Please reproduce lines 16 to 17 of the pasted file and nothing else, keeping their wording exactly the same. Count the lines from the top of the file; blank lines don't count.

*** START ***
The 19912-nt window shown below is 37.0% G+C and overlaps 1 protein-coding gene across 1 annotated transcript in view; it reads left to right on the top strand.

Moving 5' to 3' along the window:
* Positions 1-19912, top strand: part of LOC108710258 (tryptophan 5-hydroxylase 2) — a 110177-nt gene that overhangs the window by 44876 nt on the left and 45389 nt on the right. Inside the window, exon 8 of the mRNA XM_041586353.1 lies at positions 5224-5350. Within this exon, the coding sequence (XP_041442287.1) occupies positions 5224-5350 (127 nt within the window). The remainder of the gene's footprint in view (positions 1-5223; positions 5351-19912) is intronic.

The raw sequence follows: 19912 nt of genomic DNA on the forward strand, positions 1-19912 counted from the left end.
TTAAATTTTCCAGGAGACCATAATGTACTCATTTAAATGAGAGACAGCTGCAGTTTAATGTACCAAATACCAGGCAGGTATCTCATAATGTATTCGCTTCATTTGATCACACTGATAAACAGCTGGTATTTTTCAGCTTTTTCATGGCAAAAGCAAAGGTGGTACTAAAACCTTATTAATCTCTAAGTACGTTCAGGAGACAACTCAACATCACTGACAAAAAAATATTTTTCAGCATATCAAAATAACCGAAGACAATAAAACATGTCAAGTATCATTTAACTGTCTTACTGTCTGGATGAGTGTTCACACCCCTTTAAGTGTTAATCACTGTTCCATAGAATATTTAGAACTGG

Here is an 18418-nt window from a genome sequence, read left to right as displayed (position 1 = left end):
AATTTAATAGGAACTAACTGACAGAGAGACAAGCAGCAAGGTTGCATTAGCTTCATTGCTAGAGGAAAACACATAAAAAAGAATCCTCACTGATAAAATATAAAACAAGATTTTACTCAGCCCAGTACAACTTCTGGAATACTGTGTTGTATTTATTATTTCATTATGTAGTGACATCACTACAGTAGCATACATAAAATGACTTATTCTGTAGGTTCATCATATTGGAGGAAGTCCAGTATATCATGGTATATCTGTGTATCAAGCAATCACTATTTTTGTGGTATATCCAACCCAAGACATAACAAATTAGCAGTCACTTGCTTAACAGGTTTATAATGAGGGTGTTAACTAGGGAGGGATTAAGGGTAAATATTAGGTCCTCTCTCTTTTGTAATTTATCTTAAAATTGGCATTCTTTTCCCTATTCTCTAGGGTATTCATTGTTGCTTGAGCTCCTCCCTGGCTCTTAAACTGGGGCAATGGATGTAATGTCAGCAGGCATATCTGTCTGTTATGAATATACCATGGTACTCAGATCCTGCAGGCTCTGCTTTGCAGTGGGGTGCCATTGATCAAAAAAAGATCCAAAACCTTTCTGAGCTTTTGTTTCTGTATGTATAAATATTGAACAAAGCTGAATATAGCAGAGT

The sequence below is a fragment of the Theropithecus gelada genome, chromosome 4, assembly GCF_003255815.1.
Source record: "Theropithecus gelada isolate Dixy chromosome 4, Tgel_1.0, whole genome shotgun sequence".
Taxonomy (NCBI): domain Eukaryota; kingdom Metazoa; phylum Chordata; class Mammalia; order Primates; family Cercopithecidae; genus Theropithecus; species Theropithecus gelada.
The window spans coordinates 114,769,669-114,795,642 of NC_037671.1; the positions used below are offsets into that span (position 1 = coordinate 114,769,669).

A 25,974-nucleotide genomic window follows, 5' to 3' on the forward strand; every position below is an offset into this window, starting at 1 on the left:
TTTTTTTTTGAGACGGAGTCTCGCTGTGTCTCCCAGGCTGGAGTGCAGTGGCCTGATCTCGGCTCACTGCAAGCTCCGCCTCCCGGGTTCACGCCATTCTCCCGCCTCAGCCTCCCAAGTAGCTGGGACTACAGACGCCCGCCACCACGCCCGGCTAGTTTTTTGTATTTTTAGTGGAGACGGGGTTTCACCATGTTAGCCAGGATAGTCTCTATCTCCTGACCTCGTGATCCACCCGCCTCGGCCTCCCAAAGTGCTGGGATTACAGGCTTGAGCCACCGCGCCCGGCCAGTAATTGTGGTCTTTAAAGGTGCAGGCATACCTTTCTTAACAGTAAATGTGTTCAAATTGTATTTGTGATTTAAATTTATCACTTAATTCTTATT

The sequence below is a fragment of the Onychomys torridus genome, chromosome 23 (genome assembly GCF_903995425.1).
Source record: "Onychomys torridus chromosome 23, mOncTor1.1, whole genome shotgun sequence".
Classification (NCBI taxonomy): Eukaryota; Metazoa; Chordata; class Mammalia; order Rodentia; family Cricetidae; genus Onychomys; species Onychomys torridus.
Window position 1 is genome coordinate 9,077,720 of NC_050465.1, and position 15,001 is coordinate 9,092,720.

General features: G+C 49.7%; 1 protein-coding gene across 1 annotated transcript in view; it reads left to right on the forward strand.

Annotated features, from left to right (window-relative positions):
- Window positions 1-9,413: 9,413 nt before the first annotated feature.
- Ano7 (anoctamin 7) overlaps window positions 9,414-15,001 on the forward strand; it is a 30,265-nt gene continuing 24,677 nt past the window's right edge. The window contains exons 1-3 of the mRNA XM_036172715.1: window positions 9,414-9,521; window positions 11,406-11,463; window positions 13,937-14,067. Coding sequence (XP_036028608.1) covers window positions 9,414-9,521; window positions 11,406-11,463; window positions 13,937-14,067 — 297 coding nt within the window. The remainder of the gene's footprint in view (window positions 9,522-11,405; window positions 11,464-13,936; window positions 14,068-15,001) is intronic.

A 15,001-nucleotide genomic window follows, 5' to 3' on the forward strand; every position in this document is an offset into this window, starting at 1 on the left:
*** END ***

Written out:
Classification (NCBI taxonomy): Eukaryota; Metazoa; Chordata; class Mammalia; order Rodentia; family Cricetidae; genus Onychomys; species Onychomys torridus.
Window position 1 is genome coordinate 9,077,720 of NC_050465.1, and position 15,001 is coordinate 9,092,720.